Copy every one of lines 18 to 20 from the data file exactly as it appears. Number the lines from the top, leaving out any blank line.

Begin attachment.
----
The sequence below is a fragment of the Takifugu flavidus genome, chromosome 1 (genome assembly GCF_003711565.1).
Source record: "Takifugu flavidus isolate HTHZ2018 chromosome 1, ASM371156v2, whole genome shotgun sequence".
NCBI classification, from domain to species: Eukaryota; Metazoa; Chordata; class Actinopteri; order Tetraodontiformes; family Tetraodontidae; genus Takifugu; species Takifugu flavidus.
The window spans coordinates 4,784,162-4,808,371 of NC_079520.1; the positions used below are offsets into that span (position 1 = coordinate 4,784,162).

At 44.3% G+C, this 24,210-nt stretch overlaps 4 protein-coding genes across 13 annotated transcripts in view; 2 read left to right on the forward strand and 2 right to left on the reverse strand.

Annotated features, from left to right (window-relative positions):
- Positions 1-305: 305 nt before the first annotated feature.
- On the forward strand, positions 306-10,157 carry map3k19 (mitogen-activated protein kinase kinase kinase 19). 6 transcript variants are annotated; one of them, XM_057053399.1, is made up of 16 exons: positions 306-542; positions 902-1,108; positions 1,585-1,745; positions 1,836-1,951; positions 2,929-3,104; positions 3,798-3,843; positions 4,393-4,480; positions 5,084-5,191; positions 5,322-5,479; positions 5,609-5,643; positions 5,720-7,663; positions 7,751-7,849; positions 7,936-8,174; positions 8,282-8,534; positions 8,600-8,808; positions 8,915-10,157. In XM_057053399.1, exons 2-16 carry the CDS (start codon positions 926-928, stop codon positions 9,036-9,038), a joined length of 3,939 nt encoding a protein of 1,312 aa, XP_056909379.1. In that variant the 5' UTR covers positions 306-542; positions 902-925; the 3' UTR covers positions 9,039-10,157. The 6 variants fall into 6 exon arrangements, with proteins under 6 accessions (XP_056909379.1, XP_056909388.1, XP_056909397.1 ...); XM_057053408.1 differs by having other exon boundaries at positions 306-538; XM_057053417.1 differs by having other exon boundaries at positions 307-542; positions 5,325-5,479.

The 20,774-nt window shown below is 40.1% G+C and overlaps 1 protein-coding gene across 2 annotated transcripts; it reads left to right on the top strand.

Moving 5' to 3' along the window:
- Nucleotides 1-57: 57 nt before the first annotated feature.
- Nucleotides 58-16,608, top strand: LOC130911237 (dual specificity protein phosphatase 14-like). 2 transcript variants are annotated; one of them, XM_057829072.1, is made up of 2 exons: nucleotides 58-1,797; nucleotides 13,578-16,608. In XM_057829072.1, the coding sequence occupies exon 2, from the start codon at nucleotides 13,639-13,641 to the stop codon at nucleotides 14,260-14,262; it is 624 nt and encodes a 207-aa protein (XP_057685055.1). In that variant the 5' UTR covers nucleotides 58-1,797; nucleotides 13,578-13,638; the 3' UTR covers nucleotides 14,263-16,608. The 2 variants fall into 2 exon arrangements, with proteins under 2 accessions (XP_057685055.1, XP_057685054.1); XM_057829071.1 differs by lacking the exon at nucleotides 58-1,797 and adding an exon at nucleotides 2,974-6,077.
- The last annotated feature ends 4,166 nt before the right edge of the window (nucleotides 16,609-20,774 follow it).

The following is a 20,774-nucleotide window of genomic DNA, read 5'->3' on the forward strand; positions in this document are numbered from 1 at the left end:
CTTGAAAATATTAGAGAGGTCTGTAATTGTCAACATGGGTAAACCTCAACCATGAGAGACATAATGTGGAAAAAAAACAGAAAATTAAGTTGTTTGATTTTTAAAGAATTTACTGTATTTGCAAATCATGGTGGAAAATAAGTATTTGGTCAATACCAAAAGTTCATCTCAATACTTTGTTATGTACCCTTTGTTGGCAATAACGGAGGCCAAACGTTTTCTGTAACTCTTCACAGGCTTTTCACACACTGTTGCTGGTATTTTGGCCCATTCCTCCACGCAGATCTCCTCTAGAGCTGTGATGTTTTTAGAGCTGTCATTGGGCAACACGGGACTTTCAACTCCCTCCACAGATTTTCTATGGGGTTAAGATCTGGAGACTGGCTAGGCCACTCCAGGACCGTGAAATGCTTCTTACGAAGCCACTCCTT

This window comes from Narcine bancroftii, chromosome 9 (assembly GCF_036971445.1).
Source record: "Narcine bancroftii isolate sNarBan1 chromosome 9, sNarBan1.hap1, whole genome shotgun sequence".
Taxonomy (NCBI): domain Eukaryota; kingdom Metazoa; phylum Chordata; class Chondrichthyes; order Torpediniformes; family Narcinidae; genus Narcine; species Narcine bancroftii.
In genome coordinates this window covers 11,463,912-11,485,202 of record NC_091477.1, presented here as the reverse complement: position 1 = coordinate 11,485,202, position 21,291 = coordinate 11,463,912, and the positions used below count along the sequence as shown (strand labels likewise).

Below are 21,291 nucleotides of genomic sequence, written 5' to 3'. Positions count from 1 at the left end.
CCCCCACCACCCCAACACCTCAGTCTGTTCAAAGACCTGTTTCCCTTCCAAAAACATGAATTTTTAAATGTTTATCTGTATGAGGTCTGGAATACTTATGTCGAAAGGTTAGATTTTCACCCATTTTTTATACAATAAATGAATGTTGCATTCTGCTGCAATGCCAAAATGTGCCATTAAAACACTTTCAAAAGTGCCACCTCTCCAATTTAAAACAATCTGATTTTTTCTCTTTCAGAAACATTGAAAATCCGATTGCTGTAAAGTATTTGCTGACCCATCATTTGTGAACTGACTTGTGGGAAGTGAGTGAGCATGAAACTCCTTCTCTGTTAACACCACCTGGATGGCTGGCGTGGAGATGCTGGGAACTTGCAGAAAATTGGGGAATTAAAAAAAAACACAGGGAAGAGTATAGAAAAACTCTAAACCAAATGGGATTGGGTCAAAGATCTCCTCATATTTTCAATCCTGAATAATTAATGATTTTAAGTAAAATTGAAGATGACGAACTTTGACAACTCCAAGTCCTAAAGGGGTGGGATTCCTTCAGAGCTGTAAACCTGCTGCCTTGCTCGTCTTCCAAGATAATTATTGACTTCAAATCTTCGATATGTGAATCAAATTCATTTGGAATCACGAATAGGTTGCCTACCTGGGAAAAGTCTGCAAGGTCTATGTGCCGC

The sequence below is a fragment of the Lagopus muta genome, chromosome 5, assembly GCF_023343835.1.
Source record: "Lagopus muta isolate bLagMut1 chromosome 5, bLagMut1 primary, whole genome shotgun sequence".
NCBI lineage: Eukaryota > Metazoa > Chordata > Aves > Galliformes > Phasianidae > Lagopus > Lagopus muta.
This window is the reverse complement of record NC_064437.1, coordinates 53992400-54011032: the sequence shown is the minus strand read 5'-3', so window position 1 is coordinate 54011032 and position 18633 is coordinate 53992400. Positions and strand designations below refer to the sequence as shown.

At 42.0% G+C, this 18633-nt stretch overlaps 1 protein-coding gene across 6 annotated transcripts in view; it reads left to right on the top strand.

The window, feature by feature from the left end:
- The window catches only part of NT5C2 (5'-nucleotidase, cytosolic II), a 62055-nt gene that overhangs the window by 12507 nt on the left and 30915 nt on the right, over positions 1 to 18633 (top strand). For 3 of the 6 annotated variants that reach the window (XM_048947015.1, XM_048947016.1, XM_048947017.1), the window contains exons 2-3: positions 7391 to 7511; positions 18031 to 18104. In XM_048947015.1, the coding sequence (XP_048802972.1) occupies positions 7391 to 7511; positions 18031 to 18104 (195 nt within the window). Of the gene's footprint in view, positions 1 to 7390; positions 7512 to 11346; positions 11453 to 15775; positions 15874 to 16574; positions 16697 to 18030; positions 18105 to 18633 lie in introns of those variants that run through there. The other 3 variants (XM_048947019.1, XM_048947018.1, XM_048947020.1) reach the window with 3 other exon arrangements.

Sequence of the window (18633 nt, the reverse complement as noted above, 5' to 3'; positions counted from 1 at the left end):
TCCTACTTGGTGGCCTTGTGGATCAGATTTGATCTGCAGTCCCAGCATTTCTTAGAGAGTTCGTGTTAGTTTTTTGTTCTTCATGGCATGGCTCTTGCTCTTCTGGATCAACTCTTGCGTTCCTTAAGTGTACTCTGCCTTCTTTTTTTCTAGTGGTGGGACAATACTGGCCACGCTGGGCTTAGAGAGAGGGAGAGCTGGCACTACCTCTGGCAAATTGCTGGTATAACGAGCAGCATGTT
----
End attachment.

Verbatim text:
Taxonomy (NCBI): domain Eukaryota; kingdom Metazoa; phylum Chordata; class Chondrichthyes; order Torpediniformes; family Narcinidae; genus Narcine; species Narcine bancroftii.
In genome coordinates this window covers 11,463,912-11,485,202 of record NC_091477.1, presented here as the reverse complement: position 1 = coordinate 11,485,202, position 21,291 = coordinate 11,463,912, and the positions used below count along the sequence as shown (strand labels likewise).

Below are 21,291 nucleotides of genomic sequence, written 5' to 3'. Positions count from 1 at the left end.